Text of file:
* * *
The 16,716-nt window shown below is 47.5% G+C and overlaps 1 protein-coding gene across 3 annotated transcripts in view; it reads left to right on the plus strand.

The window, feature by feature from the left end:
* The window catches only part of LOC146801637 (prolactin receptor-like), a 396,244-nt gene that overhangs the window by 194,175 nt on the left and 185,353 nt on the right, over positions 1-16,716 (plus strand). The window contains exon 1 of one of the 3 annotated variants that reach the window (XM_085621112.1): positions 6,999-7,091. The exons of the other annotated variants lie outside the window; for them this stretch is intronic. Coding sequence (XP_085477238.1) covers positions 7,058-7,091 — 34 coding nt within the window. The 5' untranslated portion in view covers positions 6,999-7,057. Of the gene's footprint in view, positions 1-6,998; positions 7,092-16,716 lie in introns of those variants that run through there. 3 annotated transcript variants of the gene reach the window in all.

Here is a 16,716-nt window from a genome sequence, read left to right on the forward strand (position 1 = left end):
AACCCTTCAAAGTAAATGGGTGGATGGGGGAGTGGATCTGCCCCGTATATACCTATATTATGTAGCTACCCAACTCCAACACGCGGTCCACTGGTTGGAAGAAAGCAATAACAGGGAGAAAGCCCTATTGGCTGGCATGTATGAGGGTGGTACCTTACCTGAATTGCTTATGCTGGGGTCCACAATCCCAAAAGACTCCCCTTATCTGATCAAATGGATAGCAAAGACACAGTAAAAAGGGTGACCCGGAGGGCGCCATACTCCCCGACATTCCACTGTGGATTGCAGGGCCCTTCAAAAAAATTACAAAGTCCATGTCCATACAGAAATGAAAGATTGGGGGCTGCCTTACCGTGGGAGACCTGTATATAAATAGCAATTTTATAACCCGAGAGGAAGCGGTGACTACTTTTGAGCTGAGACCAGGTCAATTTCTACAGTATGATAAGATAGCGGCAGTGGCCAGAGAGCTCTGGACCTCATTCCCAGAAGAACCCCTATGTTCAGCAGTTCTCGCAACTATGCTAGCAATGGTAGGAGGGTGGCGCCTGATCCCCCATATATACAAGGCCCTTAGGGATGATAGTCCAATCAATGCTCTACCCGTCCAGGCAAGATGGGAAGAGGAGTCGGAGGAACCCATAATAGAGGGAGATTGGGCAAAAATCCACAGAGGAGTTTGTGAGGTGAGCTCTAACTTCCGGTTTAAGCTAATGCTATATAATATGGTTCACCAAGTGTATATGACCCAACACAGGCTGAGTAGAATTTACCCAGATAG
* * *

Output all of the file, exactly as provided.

The 16,716-nt window shown below is 47.5% G+C and overlaps 1 protein-coding gene across 3 annotated transcripts in view; it reads left to right on the plus strand.

The window, feature by feature from the left end:
* The window catches only part of LOC146801637 (prolactin receptor-like), a 396,244-nt gene that overhangs the window by 194,175 nt on the left and 185,353 nt on the right, over positions 1-16,716 (plus strand). The window contains exon 1 of one of the 3 annotated variants that reach the window (XM_085621112.1): positions 6,999-7,091. The exons of the other annotated variants lie outside the window; for them this stretch is intronic. Coding sequence (XP_085477238.1) covers positions 7,058-7,091 — 34 coding nt within the window. The 5' untranslated portion in view covers positions 6,999-7,057. Of the gene's footprint in view, positions 1-6,998; positions 7,092-16,716 lie in introns of those variants that run through there. 3 annotated transcript variants of the gene reach the window in all.

Here is a 16,716-nt window from a genome sequence, read left to right on the forward strand (position 1 = left end):
AACCCTTCAAAGTAAATGGGTGGATGGGGGAGTGGATCTGCCCCGTATATACCTATATTATGTAGCTACCCAACTCCAACACGCGGTCCACTGGTTGGAAGAAAGCAATAACAGGGAGAAAGCCCTATTGGCTGGCATGTATGAGGGTGGTACCTTACCTGAATTGCTTATGCTGGGGTCCACAATCCCAAAAGACTCCCCTTATCTGATCAAATGGATAGCAAAGACACAGTAAAAAGGGTGACCCGGAGGGCGCCATACTCCCCGACATTCCACTGTGGATTGCAGGGCCCTTCAAAAAAATTACAAAGTCCATGTCCATACAGAAATGAAAGATTGGGGGCTGCCTTACCGTGGGAGACCTGTATATAAATAGCAATTTTATAACCCGAGAGGAAGCGGTGACTACTTTTGAGCTGAGACCAGGTCAATTTCTACAGTATGATAAGATAGCGGCAGTGGCCAGAGAGCTCTGGACCTCATTCCCAGAAGAACCCCTATGTTCAGCAGTTCTCGCAACTATGCTAGCAATGGTAGGAGGGTGGCGCCTGATCCCCCATATATACAAGGCCCTTAGGGATGATAGTCCAATCAATGCTCTACCCGTCCAGGCAAGATGGGAAGAGGAGTCGGAGGAACCCATAATAGAGGGAGATTGGGCAAAAATCCACAGAGGAGTTTGTGAGGTGAGCTCTAACTTCCGGTTTAAGCTAATGCTATATAATATGGTTCACCAAGTGTATATGACCCAACACAGGCTGAGTAGAATTTACCCAGATAG